Waterloo station

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Image:Waterloo logo.gif London Waterloo (Main)
Image:VEP Sign Waterloo.jpg
Location
Place South Bank
Local authority London Borough of Lambeth
Operations
Managed by Network Rail
Platforms in use 19
National Rail
Station code WAT
Annual entry/exit
62.388 million *
Transport for London
Zone 1
History
1848
1994
Opened
Start of international services

Transport for London
List of London stations: Underground | National Rail
* based on sales of tickets in 2004/05 financial year which end or originate at this station. Disclaimer (PDF)
BR Portal

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London Waterloo is a major railway station and transport interchange complex in London, England. It is located in the London Borough of Lambeth, near to the South Bank. The complex comprises four linked railway stations and a bus station. The whole complex is within Travelcard Zone 1.

Contents

[edit] Naming

It is named after the Battle of Waterloo in which Napoleon was defeated near Brussels. Somewhat ironically, it is now London's gateway for train passengers from France and Belgium. In 1998, French politician Florent Longuepée wrote to British Prime Minister Tony Blair demanding unsuccessfully that the station be renamed on the grounds that the name is insensitive to French visitors. [1]

[edit] Waterloo mainline station

Image:Waterloo station - 1948 poster.jpg
A 1948 poster showing the main concourse.

The original mainline Waterloo Station was opened on 11 July 1848 by the London and South Western Railway (L&SWR). It was first laid out as a through station with the original (unrealised) intention of running mainline trains to the City. The station became increasingly ramshackle and cluttered as the 19th century went on, until the decision was taken to tear the whole thing down and begin again. Construction began on the new station in 1900 and continued until 1922, with the new station boasting 21 platforms and a concourse nearly 800 feet (244 m) long. However, it was badly damaged during World War II and required considerable reconstruction thereafter. [citation needed]

Following the privatisation of British Rail in the 1990s, ownership and management of Waterloo was transferred to Railtrack, and subsequently to Network Rail. Trains run to the south-west of England and are mostly operated by South West Trains.

The station is linked to the South Bank by an elevated walkway. It was once possible to walk directly by elevated walkways and footbridges all the way from the concourse of Waterloo to that of Charing Cross railway station on the north side of the River Thames, but the demolition of part of the Waterloo walkway and the reconstruction of the Hungerford Footbridge means that that is no longer possible.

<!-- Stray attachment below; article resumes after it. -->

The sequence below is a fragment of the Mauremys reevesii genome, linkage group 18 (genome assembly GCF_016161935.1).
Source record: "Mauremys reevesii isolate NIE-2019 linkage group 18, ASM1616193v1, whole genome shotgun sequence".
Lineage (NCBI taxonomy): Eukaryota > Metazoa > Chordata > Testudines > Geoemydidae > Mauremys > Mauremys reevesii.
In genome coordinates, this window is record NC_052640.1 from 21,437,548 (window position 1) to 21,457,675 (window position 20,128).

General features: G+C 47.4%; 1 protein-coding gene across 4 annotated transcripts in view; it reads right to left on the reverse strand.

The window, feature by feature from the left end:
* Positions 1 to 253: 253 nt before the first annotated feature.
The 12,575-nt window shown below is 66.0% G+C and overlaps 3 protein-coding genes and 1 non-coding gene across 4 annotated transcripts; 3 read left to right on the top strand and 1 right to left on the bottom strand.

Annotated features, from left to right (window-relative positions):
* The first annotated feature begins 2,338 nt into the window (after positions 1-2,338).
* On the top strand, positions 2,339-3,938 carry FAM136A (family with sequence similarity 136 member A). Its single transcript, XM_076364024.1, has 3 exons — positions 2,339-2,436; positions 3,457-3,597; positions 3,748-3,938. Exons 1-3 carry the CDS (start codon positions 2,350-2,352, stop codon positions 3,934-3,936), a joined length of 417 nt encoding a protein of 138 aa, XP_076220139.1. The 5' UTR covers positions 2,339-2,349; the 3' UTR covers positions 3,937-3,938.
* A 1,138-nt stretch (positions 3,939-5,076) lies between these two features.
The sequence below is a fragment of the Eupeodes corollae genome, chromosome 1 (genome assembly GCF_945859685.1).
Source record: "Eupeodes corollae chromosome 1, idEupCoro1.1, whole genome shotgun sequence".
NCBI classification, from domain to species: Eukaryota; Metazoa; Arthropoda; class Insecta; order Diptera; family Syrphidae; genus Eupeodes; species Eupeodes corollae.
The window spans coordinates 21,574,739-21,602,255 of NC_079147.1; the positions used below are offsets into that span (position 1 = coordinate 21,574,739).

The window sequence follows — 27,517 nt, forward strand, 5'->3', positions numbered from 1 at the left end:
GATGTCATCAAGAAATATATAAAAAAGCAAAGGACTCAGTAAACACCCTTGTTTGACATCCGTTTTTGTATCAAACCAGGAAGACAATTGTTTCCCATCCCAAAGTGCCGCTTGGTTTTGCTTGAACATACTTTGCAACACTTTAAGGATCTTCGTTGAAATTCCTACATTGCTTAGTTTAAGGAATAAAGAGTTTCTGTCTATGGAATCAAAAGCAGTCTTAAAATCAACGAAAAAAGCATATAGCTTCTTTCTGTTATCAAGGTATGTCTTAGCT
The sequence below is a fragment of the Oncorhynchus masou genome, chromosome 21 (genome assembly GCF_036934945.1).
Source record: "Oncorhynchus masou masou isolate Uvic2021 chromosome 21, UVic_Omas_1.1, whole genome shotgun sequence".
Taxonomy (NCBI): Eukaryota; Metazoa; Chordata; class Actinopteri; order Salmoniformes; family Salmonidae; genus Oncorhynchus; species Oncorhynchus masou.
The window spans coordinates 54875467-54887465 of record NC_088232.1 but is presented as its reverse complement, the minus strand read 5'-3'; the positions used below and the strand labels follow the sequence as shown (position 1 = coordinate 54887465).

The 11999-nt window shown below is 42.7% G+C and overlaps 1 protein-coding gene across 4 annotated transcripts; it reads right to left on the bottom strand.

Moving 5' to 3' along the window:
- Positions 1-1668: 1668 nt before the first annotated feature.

One now-vanished curiosity of Waterloo is that it was originally the terminus for London's daily funeral express to Brookwood Cemetery. Funerary trains bearing coffins (at 2/6 each - singles, naturally) left from the 'Necropolis Station' just outside the main station. The Necropolis Station was almost completely destroyed during World War II.<ref>http://www.historyplace.com/specials/clarke.htm</ref>

There is a large four faced clock hanging in the middle of the main concourse. Meeting "under the clock at Waterloo station" was a traditional rendezvous for people planning to travel together or arriving from separate locations. [citation needed]

Left luggage service is available between platforms 11 and 12. The charge per item is six pounds for 24 hours. [citation needed] Waterloo is one of three rail termini in London not to have either a direct connection, or a connection within easy walking distance, to the Circle Line (the others are London Bridge and Marylebone).

Preceding station National Rail Following station
Terminus   South West Trains   Vauxhall
 

[edit] Waterloo International

Waterloo International
Image:Waterloo international.jpg
Location
Place South Bank
Local authority London Borough of Lambeth
Operations
Managed by Eurostar
Platforms in use 5
Transport for London
Zone 1
History
1994
2007
Opened
Planned to close

Transport for London
List of London stations: Underground | National Rail

Waterloo International station adjoins Waterloo mainline station and has its own two-level concourse and train shed. It is the current London terminus for Eurostar trains to Belgium and France. The station is managed by Eurostar.

It was built in the early 1990s at a cost of £130 million[2] to a design by the architects Nicholas Grimshaw & Partners. The station was widely praised for its architecture, and won a variety of awards on its opening in 1994. Its most impressive feature is a 400 m-long glass canopy consisting of 37 prismatic, three-pinned bowstring arches of varying spans, designed by Anthony Hunt Associates.